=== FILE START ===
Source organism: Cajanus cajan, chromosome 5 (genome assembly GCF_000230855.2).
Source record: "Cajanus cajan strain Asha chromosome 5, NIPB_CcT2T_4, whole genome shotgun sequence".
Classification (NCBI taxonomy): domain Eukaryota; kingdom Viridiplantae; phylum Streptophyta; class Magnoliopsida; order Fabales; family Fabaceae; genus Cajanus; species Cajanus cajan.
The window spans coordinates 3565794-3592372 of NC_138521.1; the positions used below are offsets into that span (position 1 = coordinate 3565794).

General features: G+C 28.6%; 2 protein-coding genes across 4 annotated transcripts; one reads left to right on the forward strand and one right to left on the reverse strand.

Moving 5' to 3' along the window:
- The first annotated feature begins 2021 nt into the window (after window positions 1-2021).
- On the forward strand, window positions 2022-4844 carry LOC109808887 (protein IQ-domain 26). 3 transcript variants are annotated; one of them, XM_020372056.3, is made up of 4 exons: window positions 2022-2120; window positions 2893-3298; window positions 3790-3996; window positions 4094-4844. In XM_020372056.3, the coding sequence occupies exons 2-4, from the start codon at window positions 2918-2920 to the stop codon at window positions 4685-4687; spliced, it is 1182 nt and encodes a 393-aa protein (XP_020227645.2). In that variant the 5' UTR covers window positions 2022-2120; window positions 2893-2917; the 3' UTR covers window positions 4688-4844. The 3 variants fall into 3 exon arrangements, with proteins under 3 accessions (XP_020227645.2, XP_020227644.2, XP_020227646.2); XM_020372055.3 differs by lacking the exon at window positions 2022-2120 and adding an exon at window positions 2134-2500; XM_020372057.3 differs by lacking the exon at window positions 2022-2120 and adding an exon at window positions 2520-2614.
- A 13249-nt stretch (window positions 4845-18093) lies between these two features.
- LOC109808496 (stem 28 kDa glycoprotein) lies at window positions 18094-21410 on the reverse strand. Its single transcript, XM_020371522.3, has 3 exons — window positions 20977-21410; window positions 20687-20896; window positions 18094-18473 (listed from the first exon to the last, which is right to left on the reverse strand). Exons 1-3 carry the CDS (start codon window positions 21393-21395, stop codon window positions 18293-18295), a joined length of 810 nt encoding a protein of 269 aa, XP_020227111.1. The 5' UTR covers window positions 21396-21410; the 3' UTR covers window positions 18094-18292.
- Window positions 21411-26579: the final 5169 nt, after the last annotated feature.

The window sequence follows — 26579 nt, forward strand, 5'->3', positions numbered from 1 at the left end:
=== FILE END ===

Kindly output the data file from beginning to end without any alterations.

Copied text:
Source organism: Cajanus cajan, chromosome 5 (genome assembly GCF_000230855.2).
Source record: "Cajanus cajan strain Asha chromosome 5, NIPB_CcT2T_4, whole genome shotgun sequence".
Classification (NCBI taxonomy): domain Eukaryota; kingdom Viridiplantae; phylum Streptophyta; class Magnoliopsida; order Fabales; family Fabaceae; genus Cajanus; species Cajanus cajan.
The window spans coordinates 3565794-3592372 of NC_138521.1; the positions used below are offsets into that span (position 1 = coordinate 3565794).

General features: G+C 28.6%; 2 protein-coding genes across 4 annotated transcripts; one reads left to right on the forward strand and one right to left on the reverse strand.

Moving 5' to 3' along the window:
- The first annotated feature begins 2021 nt into the window (after window positions 1-2021).
- On the forward strand, window positions 2022-4844 carry LOC109808887 (protein IQ-domain 26). 3 transcript variants are annotated; one of them, XM_020372056.3, is made up of 4 exons: window positions 2022-2120; window positions 2893-3298; window positions 3790-3996; window positions 4094-4844. In XM_020372056.3, the coding sequence occupies exons 2-4, from the start codon at window positions 2918-2920 to the stop codon at window positions 4685-4687; spliced, it is 1182 nt and encodes a 393-aa protein (XP_020227645.2). In that variant the 5' UTR covers window positions 2022-2120; window positions 2893-2917; the 3' UTR covers window positions 4688-4844. The 3 variants fall into 3 exon arrangements, with proteins under 3 accessions (XP_020227645.2, XP_020227644.2, XP_020227646.2); XM_020372055.3 differs by lacking the exon at window positions 2022-2120 and adding an exon at window positions 2134-2500; XM_020372057.3 differs by lacking the exon at window positions 2022-2120 and adding an exon at window positions 2520-2614.
- A 13249-nt stretch (window positions 4845-18093) lies between these two features.
- LOC109808496 (stem 28 kDa glycoprotein) lies at window positions 18094-21410 on the reverse strand. Its single transcript, XM_020371522.3, has 3 exons — window positions 20977-21410; window positions 20687-20896; window positions 18094-18473 (listed from the first exon to the last, which is right to left on the reverse strand). Exons 1-3 carry the CDS (start codon window positions 21393-21395, stop codon window positions 18293-18295), a joined length of 810 nt encoding a protein of 269 aa, XP_020227111.1. The 5' UTR covers window positions 21396-21410; the 3' UTR covers window positions 18094-18292.
- Window positions 21411-26579: the final 5169 nt, after the last annotated feature.

The window sequence follows — 26579 nt, forward strand, 5'->3', positions numbered from 1 at the left end: